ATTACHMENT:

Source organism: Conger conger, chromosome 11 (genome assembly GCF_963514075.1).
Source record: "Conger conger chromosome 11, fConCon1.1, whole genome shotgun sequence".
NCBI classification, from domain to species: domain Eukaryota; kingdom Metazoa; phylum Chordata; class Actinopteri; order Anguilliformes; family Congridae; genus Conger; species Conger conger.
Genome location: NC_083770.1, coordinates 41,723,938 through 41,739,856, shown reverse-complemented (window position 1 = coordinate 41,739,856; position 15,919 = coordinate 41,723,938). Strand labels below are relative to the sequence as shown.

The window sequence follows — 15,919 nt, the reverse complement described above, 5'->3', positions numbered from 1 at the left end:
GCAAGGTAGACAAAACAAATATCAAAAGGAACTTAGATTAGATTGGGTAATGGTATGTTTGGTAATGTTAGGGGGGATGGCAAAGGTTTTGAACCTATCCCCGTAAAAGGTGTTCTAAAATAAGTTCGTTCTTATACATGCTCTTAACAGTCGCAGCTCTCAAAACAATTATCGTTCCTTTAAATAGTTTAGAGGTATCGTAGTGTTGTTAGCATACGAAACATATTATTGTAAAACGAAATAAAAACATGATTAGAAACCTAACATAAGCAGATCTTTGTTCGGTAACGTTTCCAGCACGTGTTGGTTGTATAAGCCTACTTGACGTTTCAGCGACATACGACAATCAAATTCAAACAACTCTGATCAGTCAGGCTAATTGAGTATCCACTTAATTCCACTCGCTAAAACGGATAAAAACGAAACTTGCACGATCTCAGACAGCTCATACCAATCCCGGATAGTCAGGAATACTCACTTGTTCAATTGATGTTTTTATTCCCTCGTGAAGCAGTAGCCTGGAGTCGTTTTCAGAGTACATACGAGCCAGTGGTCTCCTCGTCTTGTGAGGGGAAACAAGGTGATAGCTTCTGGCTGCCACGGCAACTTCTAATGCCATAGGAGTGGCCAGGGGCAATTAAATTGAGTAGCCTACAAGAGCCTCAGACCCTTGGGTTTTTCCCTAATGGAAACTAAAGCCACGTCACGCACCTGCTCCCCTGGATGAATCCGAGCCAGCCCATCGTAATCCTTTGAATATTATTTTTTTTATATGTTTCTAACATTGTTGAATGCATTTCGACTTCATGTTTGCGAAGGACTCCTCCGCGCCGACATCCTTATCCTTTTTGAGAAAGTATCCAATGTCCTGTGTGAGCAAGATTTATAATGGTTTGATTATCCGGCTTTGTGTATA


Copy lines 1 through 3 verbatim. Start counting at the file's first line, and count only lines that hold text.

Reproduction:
Source organism: Conger conger, chromosome 11 (genome assembly GCF_963514075.1).
Source record: "Conger conger chromosome 11, fConCon1.1, whole genome shotgun sequence".
NCBI classification, from domain to species: domain Eukaryota; kingdom Metazoa; phylum Chordata; class Actinopteri; order Anguilliformes; family Congridae; genus Conger; species Conger conger.